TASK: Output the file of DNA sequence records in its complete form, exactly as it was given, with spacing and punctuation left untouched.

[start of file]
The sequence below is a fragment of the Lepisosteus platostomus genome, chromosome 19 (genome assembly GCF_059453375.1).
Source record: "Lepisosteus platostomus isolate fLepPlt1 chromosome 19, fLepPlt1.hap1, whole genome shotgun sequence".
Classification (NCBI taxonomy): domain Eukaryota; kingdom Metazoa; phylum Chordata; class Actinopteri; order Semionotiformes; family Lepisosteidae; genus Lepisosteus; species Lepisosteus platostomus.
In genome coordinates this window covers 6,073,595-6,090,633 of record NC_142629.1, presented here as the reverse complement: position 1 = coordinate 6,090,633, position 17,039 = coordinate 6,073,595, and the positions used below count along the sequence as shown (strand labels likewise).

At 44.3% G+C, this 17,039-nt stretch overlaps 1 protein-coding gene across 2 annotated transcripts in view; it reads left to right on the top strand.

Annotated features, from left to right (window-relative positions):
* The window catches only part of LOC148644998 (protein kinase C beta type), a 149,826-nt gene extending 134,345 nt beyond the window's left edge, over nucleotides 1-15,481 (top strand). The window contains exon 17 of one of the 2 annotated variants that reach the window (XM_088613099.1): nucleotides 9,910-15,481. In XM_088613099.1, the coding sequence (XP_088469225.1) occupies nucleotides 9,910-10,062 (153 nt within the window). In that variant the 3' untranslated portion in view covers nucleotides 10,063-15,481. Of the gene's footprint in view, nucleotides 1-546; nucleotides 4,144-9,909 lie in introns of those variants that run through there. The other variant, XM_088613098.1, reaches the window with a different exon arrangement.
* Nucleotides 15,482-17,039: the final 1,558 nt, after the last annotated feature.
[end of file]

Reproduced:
The sequence below is a fragment of the Lepisosteus platostomus genome, chromosome 19 (genome assembly GCF_059453375.1).
Source record: "Lepisosteus platostomus isolate fLepPlt1 chromosome 19, fLepPlt1.hap1, whole genome shotgun sequence".
Classification (NCBI taxonomy): domain Eukaryota; kingdom Metazoa; phylum Chordata; class Actinopteri; order Semionotiformes; family Lepisosteidae; genus Lepisosteus; species Lepisosteus platostomus.
In genome coordinates this window covers 6,073,595-6,090,633 of record NC_142629.1, presented here as the reverse complement: position 1 = coordinate 6,090,633, position 17,039 = coordinate 6,073,595, and the positions used below count along the sequence as shown (strand labels likewise).

At 44.3% G+C, this 17,039-nt stretch overlaps 1 protein-coding gene across 2 annotated transcripts in view; it reads left to right on the top strand.

Annotated features, from left to right (window-relative positions):
* The window catches only part of LOC148644998 (protein kinase C beta type), a 149,826-nt gene extending 134,345 nt beyond the window's left edge, over nucleotides 1-15,481 (top strand). The window contains exon 17 of one of the 2 annotated variants that reach the window (XM_088613099.1): nucleotides 9,910-15,481. In XM_088613099.1, the coding sequence (XP_088469225.1) occupies nucleotides 9,910-10,062 (153 nt within the window). In that variant the 3' untranslated portion in view covers nucleotides 10,063-15,481. Of the gene's footprint in view, nucleotides 1-546; nucleotides 4,144-9,909 lie in introns of those variants that run through there. The other variant, XM_088613098.1, reaches the window with a different exon arrangement.
* Nucleotides 15,482-17,039: the final 1,558 nt, after the last annotated feature.